The downside I see with this approach is that if I have many controllers I will have code duplication. This also could lead to big amount of catch blocks, because of many possible exceptions that could be thrown.

Another approach would be to not have try/catch blocks in controller and let the exceptions thrown by service bubble up the stack, leaving the exception handling to exception handler. This approach would solve the code duplication issue and many try/catch block issue. However, because the response builder only accepts Symfony exceptions, they would need to be mapped somewhere.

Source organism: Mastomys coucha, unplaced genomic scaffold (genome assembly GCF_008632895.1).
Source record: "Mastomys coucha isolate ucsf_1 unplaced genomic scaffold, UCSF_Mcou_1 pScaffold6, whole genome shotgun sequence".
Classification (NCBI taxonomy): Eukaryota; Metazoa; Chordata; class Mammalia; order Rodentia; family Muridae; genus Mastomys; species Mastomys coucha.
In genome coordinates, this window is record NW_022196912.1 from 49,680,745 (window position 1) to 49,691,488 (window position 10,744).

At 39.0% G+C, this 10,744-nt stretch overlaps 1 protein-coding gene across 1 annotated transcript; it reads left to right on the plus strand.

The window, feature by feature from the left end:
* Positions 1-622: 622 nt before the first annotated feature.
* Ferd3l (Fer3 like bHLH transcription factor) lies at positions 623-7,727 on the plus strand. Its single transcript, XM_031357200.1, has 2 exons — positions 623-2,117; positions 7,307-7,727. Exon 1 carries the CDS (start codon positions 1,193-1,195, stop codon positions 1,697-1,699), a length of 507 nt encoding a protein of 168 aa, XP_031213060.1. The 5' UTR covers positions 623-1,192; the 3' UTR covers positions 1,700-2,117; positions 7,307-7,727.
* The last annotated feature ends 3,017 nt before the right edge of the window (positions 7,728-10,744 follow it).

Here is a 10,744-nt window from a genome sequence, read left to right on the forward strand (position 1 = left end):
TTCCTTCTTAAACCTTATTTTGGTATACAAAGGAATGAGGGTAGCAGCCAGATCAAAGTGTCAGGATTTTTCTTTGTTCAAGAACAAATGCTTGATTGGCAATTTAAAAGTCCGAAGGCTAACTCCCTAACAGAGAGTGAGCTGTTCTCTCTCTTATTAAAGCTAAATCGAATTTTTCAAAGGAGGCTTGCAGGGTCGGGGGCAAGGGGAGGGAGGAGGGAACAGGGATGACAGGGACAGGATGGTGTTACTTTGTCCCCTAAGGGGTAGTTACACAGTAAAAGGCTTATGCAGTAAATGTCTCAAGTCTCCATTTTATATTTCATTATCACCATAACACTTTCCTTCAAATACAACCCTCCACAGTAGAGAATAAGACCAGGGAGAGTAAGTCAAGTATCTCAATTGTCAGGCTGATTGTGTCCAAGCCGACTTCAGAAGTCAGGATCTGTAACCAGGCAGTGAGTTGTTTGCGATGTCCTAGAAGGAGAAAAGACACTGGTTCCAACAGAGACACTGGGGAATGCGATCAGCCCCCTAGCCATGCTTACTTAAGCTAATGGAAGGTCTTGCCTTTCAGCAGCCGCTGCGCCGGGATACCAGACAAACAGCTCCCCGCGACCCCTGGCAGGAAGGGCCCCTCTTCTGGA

It also feels to me that this way the controller is made cleaner, but part of controllers responsibility is delegated to something else, thus breaking encapsulation. I feel like it’s controllers job to decide what status code should be retuned in each case, yet at the same time, cases usually are the same.

I truly hope you will be able to share your thoughts on this and the ways you would tackle this.

If you find yourself in this situation, the first question to ask yourself is, “Why am I handling domain exceptions in my user interface code?” (Remember: Model-View-Controller and Action-Domain-Responder are user interface patterns; in this case, the user interface is composed of an HTTP request and response.) Domain exceptions should be handled by the domain logic in a domain-appropriate fashion.